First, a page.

Globalization and ''fast fashion''
Although difficult to assess, the clothing industry is considered to be the second most polluting industry in the world.
Every year, several million tonnes of textiles are dumped in landfills. Globalization is making ever-lower prices possible, so low that some people have come to believe that these are disposable products.
Today we speak of "fast fashion", the clothing equivalent of fast food. Over-consumption of clothing has a considerable impact on our planet. This pollution comes from the materials used, the means of transport used and the waste generated.
Every stage in the life of a garment generates an ecological footprint, which in turn can have an impact on human health.
Let's take the most common manufactured textile, polyester, as an example. The raw material for this textile is petroleum, a non-renewable, polluting resource. It takes around 1.5 kg of petroleum to manufacture 1 kg of polyester. Dyeing this textile is also a chemical process. Processing and distribution are also energy-intensive, requiring considerable quantities of oil and water.
Care of the garment is also a factor to be considered in its life cycle. In the case of polyester, in addition to detergents, the textile releases plastic particles that end up in water bodies and the food chain.
At the end of its life, this textile is difficult to recycle, and when it ends up in landfills, it takes decades to decompose, while increasing soil toxicity. With the rise of fast fashion, demand for this textile has almost doubled in 15 years.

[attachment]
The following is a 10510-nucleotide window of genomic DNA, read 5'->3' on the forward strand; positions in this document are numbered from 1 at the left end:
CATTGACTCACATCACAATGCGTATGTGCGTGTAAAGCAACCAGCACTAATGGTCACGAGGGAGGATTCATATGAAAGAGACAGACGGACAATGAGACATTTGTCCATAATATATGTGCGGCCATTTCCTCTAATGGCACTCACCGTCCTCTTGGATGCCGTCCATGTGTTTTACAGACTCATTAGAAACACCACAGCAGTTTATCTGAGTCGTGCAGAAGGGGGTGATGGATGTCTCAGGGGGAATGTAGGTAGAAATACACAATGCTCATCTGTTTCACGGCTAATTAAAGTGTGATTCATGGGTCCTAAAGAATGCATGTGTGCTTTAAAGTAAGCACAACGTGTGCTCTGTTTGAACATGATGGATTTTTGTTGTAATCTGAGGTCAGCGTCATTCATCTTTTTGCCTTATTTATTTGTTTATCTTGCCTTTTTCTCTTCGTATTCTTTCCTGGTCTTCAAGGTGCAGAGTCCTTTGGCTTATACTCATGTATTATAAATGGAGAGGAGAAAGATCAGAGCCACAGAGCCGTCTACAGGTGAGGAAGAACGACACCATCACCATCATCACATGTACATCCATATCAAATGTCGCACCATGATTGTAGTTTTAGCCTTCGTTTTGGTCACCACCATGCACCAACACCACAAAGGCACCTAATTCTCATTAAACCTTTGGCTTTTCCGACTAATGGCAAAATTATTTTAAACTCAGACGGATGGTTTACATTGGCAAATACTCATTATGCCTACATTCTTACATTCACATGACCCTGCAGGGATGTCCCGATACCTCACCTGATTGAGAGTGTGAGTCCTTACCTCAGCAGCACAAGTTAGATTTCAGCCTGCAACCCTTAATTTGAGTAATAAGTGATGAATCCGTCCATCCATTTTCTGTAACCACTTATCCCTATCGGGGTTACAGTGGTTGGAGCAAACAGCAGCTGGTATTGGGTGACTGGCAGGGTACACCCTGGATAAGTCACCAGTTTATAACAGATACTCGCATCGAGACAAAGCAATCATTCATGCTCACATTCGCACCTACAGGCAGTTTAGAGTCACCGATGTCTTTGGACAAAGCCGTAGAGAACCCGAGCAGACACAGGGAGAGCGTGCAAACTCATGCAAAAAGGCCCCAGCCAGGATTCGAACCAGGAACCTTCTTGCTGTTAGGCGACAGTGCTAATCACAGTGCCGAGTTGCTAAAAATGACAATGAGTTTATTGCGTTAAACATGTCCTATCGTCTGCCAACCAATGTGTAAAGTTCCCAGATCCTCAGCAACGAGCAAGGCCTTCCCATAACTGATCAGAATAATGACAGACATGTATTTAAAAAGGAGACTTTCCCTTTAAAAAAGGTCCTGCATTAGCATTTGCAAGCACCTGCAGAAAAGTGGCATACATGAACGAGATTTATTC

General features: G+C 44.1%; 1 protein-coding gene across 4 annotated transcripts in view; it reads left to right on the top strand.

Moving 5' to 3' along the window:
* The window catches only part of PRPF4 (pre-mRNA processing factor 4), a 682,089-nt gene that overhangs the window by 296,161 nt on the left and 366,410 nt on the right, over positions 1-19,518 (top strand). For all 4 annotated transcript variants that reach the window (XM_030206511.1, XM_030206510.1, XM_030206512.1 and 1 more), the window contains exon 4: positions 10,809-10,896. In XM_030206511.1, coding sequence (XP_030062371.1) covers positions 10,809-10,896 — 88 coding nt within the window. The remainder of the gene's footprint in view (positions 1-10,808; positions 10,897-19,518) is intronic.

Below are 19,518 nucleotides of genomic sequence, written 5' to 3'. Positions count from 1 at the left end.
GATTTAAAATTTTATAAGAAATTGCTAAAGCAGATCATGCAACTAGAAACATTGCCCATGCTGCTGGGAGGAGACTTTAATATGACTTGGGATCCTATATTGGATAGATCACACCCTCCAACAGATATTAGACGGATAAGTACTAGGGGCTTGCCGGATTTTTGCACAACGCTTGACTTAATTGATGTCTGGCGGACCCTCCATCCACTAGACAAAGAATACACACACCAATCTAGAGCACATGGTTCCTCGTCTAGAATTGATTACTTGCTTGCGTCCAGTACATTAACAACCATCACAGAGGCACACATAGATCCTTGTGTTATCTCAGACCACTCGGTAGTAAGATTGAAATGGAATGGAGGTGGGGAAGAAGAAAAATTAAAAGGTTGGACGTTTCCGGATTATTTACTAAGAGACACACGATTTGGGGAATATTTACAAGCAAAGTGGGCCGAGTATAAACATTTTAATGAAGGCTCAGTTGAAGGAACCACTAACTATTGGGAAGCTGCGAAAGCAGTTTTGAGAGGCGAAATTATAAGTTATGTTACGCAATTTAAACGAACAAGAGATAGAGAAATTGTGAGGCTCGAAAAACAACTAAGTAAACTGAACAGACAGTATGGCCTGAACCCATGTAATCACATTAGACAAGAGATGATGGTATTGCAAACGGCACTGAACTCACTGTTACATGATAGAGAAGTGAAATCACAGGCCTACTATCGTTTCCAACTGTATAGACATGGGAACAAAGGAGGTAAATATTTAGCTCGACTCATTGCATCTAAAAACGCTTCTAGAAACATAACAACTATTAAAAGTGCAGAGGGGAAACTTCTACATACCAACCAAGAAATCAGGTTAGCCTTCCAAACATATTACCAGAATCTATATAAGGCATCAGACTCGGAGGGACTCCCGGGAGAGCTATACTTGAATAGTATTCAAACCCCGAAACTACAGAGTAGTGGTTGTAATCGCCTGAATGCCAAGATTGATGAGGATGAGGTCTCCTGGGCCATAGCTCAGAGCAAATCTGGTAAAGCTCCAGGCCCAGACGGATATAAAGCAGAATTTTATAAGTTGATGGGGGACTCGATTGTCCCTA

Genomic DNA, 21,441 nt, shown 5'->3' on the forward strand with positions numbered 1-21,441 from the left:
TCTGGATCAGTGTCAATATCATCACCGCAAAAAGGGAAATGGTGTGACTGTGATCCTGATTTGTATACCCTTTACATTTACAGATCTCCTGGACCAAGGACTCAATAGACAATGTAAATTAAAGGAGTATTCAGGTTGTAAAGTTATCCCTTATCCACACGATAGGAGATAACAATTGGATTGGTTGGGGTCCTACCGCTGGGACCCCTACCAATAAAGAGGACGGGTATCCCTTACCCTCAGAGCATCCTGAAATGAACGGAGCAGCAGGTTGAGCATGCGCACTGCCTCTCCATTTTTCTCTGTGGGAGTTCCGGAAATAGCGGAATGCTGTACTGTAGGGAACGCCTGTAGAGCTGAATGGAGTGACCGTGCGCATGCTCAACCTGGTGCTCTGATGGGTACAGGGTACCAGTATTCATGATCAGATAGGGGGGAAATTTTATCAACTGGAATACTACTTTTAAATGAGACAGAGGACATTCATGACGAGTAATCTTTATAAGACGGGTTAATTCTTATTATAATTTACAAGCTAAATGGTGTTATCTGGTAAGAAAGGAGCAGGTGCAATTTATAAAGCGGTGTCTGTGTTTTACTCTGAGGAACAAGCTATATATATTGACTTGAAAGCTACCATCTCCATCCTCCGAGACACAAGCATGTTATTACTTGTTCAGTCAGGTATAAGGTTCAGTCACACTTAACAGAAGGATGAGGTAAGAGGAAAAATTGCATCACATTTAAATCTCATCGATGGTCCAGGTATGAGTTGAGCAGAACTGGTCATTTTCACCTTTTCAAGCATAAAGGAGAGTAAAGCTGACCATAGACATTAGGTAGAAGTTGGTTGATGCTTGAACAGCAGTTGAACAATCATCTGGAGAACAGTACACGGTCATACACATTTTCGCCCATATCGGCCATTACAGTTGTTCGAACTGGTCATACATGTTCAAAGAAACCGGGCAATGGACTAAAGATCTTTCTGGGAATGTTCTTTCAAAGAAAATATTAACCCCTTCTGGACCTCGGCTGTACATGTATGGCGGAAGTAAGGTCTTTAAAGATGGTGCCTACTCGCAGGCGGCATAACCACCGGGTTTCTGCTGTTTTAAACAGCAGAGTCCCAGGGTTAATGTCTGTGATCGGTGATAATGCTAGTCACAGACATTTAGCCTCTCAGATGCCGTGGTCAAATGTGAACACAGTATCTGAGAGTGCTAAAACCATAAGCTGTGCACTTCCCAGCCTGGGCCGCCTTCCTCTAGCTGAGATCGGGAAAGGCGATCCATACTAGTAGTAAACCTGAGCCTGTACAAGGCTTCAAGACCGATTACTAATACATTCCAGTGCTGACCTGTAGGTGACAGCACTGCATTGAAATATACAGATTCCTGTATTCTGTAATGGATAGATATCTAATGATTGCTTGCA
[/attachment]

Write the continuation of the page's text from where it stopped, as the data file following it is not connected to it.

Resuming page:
These considerations are not confined to man-made synthetic fibers.
Take cotton, for example. One of the most popular natural fibers in the clothing industry, cotton can also have a significant environmental impact. After rice and wheat, cotton is the third most water-intensive crop in terms of irrigation.
This crop is often associated with extensive pesticide use. In the United States, the world's largest cotton exporter, cotton cultivation accounts for almost a quarter of domestic pesticide use. Once harvested, the fibers are washed and bleached with chlorine, which also has harmful effects on the environment.
Finally, although many alternatives exist, most cottons are dyed with lead and chromium dyes, which are widely recognized as toxic.
Satisfying a need?
Walking into a shopping mall and observing all the people there, you can't help but wonder whether each and every one of those present has a real need to satisfy. The answer is certainly easy to assess: no, most of them aren't there to satisfy a need, but rather a desire.
Shopping, window-shopping and buying clothes is for some a real pleasure, even a real drug. However, not frequenting these temples of consumerism is also good for you, and not buying like everyone else in identical chain stores around the world will make you more original.
Let's give ourselves a hand
So what can we do to satisfy our clothing needs while reducing our impact? We reduce the quantity of our purchases, favor local purchases and organic, low-impact textiles, wash only when necessary and air-dry.